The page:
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Sleep, Recover, Repeat

By Sarah Loogman

It seems too easy that better, restful sleep can lead to better physical and mental performance, improved physical health and mental well being, and prevent or cure chronic disease of pain. But it’s said that if a thing is simple, it’s more likely to be true. Despite our human tendency to overcomplicate fitness in seeking the “magic pill,” there are no substitutes to good nutrition, physical activity, adequate hydration and restful sleep to improved human performance of any nature. What happens to your body while you sleep, or when you don’t, can have tremendous impact on your physical and mental wellbeing.  

 

Although our mind and bodies are resilient and will adapt to negative stimulus in incredible ways, mindful practice and ongoing learning in these ABC-level basics is the true nature of health. Much of our modern day society has drawn away from these simple practices and thus developed a chronic, cultural unwellness that features fast food, video games, sugary beverages and sleep deprivation all through a sedentary lifestyle. Our race for increasingly rapid modes of gratification has biologically transformed the general population to obesity and chronic disease at history-breaking rates. A 2016 study by the CDC National Center for Health Statistics resulted than more than 1 of 3 adults in the United States would be considered obese with implications of heart disease, stroke, type 2 diabetes and certain types of cancer as being directly related to obesity. Simply put, we’re killing ourselves, and the “magic pill” lies deep behind our cultural layers and back to our most basic, physiological human needs. 

The Science of Sleep

Sleep is categorized into two types – non-rapid eye-movement (NREM) sleep and rapid eye-movement (REM) sleep. NREM is further divided into four stages that represent relative levels of depth in sleep patterns. Each of these different phases of sleep are unique in variant brain wave patterns, eye movement and even muscle tone. Normal sleep begins through a progression of the four NREM stages then into a short period of REM to complete a sleep cycle and start over again. Even a single night of disrupted REM sleep can offset the natural circadian rhythm, or “inner clock,” and disruptions or inconsistent patterns through these cycles are often associated with grogginess, lack of concentration and underperformance. 

 

Experiencing REM sleep is important because it is the restorative and regenerative part of the sleep cycle. Although REM sleep is not fully understood, what we do know is that the body and brain are energized during this phase of sleep and is believed to be in the processes of memory storage, learning and mood balance. 

 

The endocrine system also has an important, though complex, response to sleep. The endocrine system is responsible to secreting hormones into the body and sleep activates those hormones that help regenerate our bodies, such as growth hormone, while inhibiting those that can be damaging, such as cortisol.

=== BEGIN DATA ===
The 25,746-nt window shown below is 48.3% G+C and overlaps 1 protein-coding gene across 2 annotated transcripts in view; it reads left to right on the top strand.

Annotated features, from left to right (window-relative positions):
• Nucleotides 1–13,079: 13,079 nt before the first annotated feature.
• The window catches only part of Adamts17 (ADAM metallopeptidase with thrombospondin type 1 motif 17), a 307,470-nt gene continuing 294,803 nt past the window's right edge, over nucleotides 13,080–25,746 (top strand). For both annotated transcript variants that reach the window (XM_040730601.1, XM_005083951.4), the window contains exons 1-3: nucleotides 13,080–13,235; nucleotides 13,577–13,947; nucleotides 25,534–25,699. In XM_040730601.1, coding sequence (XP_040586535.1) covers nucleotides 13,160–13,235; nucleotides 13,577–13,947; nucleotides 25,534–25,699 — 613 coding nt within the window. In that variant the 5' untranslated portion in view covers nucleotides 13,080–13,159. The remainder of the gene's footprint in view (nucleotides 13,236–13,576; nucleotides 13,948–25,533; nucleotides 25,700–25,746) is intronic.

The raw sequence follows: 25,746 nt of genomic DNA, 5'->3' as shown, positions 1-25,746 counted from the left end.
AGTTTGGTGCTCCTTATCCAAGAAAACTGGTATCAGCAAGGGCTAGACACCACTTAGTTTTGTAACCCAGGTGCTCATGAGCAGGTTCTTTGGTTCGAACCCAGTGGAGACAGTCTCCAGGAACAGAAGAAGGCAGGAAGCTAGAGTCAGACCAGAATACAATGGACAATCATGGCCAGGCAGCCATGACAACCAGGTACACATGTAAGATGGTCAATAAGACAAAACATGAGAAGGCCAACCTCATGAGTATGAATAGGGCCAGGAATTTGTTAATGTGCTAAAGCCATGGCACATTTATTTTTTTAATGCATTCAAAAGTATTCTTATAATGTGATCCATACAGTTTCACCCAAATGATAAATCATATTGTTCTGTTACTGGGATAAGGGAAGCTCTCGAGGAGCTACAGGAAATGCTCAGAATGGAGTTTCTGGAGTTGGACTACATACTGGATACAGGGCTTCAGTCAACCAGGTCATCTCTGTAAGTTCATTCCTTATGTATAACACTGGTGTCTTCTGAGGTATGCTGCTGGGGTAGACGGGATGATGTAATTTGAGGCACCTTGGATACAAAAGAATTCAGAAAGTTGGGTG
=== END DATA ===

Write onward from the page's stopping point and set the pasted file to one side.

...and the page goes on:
Sleep Practice

Knowing the importance of sleep, then, how do we practice better habits to enhance our cognitive and physical abilities and optimize human performance? Here are some simple, proven tips to enhance the quality of your sleep and establish better habits surrounding your bed time:

 

Keep a regular schedule

Eliminating distractions to maintain a regular schedule to your sleep takes top priority on this list.  Individuals will have some variance on sleep needs, but the National Sleep Foundation recommends 7-9 hours for adults between the ages of 18-64. The more regimented you can set your sleep schedule, the more balanced our natural rhythms will become. 

 

Create a relaxing bed time routine

In our busy culture, it may seem counter intuitive to build in yet another routine or responsibility to your day, but creating a simple nightly routine can have significant impact on the quality of sleep experienced. This may be different for many people but practices such as meditation, box breathing, journaling, reading, or writing for even 5-10 minutes before tucking in may make a noticeable difference over time. Start with just taking a few moments before you close your eyes to deliberately list the positive aspects of your day! 

 

Avoid light 

The presence of light surpasses the sleep-inducing hormone melatonin. The darker your room can be, the better! Blackout curtains are a great investment to improve the quality of your sleep. But beyond your bedside lamp, the light behind our TV, tablet, cell phone and laptop screens has an especially negative impact and inhibits the production of melatonin more than any other wavelength. This means that your use of technology can actually change your natural circadian rhythm and have negative impacts on your health! If you use your phone for your waking alarm, practice setting your clock and putting away the phone at least 30 minutes before bed time. Apps are also available to reduce the blue light of your screen and may help. 

 

Turn down the thermostat

Science says that sleeping in cooler temperatures is better for your immediate sleep and long term health. Many sleep experts will agree that 65 degrees Farenheit is within optimal range.  

 

Practice posture 

Research agrees that sleeping on your back is the optimal position for better health by supporting the spine and neck in a neutral position. In a perfect world, lying on the back without a pillow or with a thin pillow  would be even better! 

Whether you’re an athlete or CEO, improved sleep will increase your productivity and performance in ways that even exercise or nutrition (even caffeine) cannot. There’s no replacement for a good night of rest and the science is clear that well-practiced sleep can lead to better health and happiness! 

May 22, 2017 | Blog | 0

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